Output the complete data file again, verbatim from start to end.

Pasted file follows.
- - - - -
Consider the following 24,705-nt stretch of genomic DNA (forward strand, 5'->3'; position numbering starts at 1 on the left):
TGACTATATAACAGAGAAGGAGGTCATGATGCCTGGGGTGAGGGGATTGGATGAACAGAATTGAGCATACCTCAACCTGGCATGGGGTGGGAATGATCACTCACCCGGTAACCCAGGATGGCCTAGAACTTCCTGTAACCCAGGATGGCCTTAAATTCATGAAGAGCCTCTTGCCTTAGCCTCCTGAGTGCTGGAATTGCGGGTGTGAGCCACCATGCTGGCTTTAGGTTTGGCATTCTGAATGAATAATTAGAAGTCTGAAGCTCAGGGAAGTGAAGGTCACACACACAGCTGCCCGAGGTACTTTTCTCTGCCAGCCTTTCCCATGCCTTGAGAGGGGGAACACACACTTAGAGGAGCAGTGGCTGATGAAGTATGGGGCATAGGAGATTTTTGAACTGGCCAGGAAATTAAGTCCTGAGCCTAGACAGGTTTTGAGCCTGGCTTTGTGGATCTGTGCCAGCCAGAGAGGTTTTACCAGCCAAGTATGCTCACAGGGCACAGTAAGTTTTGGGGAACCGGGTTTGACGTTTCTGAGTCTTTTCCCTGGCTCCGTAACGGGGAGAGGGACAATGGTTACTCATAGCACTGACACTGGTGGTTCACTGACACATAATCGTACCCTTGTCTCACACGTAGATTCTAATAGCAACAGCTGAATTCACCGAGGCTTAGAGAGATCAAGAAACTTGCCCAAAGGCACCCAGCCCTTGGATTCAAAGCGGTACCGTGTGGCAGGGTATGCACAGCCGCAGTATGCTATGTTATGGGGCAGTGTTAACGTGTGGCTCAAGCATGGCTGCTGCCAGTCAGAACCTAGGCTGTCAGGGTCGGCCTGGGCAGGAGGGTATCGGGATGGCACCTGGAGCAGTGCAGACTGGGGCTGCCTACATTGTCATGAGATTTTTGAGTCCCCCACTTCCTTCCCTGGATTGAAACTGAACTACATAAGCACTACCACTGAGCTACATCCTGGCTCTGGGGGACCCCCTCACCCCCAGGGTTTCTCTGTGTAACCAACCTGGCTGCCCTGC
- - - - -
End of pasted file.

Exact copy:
Consider the following 24,705-nt stretch of genomic DNA (forward strand, 5'->3'; position numbering starts at 1 on the left):
TGACTATATAACAGAGAAGGAGGTCATGATGCCTGGGGTGAGGGGATTGGATGAACAGAATTGAGCATACCTCAACCTGGCATGGGGTGGGAATGATCACTCACCCGGTAACCCAGGATGGCCTAGAACTTCCTGTAACCCAGGATGGCCTTAAATTCATGAAGAGCCTCTTGCCTTAGCCTCCTGAGTGCTGGAATTGCGGGTGTGAGCCACCATGCTGGCTTTAGGTTTGGCATTCTGAATGAATAATTAGAAGTCTGAAGCTCAGGGAAGTGAAGGTCACACACACAGCTGCCCGAGGTACTTTTCTCTGCCAGCCTTTCCCATGCCTTGAGAGGGGGAACACACACTTAGAGGAGCAGTGGCTGATGAAGTATGGGGCATAGGAGATTTTTGAACTGGCCAGGAAATTAAGTCCTGAGCCTAGACAGGTTTTGAGCCTGGCTTTGTGGATCTGTGCCAGCCAGAGAGGTTTTACCAGCCAAGTATGCTCACAGGGCACAGTAAGTTTTGGGGAACCGGGTTTGACGTTTCTGAGTCTTTTCCCTGGCTCCGTAACGGGGAGAGGGACAATGGTTACTCATAGCACTGACACTGGTGGTTCACTGACACATAATCGTACCCTTGTCTCACACGTAGATTCTAATAGCAACAGCTGAATTCACCGAGGCTTAGAGAGATCAAGAAACTTGCCCAAAGGCACCCAGCCCTTGGATTCAAAGCGGTACCGTGTGGCAGGGTATGCACAGCCGCAGTATGCTATGTTATGGGGCAGTGTTAACGTGTGGCTCAAGCATGGCTGCTGCCAGTCAGAACCTAGGCTGTCAGGGTCGGCCTGGGCAGGAGGGTATCGGGATGGCACCTGGAGCAGTGCAGACTGGGGCTGCCTACATTGTCATGAGATTTTTGAGTCCCCCACTTCCTTCCCTGGATTGAAACTGAACTACATAAGCACTACCACTGAGCTACATCCTGGCTCTGGGGGACCCCCTCACCCCCAGGGTTTCTCTGTGTAACCAACCTGGCTGCCCTGC